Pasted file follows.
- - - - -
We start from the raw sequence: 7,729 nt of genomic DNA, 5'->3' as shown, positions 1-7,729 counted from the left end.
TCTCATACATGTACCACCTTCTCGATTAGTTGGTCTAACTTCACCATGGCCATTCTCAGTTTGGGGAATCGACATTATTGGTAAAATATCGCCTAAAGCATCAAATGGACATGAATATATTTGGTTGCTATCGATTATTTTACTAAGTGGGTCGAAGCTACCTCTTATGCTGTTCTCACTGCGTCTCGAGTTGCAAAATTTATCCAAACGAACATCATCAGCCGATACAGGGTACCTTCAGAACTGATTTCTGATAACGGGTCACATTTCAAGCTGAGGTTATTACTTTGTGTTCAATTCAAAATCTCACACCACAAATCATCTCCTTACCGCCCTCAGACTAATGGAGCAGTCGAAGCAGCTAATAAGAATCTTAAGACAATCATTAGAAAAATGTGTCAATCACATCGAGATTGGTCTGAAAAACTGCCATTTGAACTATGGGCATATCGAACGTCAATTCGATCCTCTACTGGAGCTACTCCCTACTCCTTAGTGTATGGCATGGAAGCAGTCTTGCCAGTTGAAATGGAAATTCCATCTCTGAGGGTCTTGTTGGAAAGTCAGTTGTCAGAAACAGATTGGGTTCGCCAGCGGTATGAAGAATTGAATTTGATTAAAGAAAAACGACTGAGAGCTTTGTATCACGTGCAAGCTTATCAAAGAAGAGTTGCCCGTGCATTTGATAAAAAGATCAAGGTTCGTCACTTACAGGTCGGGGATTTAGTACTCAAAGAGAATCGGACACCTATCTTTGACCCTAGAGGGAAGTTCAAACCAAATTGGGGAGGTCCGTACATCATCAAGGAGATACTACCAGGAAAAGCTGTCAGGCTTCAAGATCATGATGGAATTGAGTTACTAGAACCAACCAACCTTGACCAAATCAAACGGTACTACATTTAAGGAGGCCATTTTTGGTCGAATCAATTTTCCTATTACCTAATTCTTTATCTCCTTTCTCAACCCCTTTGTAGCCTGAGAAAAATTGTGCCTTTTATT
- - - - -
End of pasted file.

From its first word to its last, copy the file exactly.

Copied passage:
We start from the raw sequence: 7,729 nt of genomic DNA, 5'->3' as shown, positions 1-7,729 counted from the left end.
TCTCATACATGTACCACCTTCTCGATTAGTTGGTCTAACTTCACCATGGCCATTCTCAGTTTGGGGAATCGACATTATTGGTAAAATATCGCCTAAAGCATCAAATGGACATGAATATATTTGGTTGCTATCGATTATTTTACTAAGTGGGTCGAAGCTACCTCTTATGCTGTTCTCACTGCGTCTCGAGTTGCAAAATTTATCCAAACGAACATCATCAGCCGATACAGGGTACCTTCAGAACTGATTTCTGATAACGGGTCACATTTCAAGCTGAGGTTATTACTTTGTGTTCAATTCAAAATCTCACACCACAAATCATCTCCTTACCGCCCTCAGACTAATGGAGCAGTCGAAGCAGCTAATAAGAATCTTAAGACAATCATTAGAAAAATGTGTCAATCACATCGAGATTGGTCTGAAAAACTGCCATTTGAACTATGGGCATATCGAACGTCAATTCGATCCTCTACTGGAGCTACTCCCTACTCCTTAGTGTATGGCATGGAAGCAGTCTTGCCAGTTGAAATGGAAATTCCATCTCTGAGGGTCTTGTTGGAAAGTCAGTTGTCAGAAACAGATTGGGTTCGCCAGCGGTATGAAGAATTGAATTTGATTAAAGAAAAACGACTGAGAGCTTTGTATCACGTGCAAGCTTATCAAAGAAGAGTTGCCCGTGCATTTGATAAAAAGATCAAGGTTCGTCACTTACAGGTCGGGGATTTAGTACTCAAAGAGAATCGGACACCTATCTTTGACCCTAGAGGGAAGTTCAAACCAAATTGGGGAGGTCCGTACATCATCAAGGAGATACTACCAGGAAAAGCTGTCAGGCTTCAAGATCATGATGGAATTGAGTTACTAGAACCAACCAACCTTGACCAAATCAAACGGTACTACATTTAAGGAGGCCATTTTTGGTCGAATCAATTTTCCTATTACCTAATTCTTTATCTCCTTTCTCAACCCCTTTGTAGCCTGAGAAAAATTGTGCCTTTTATT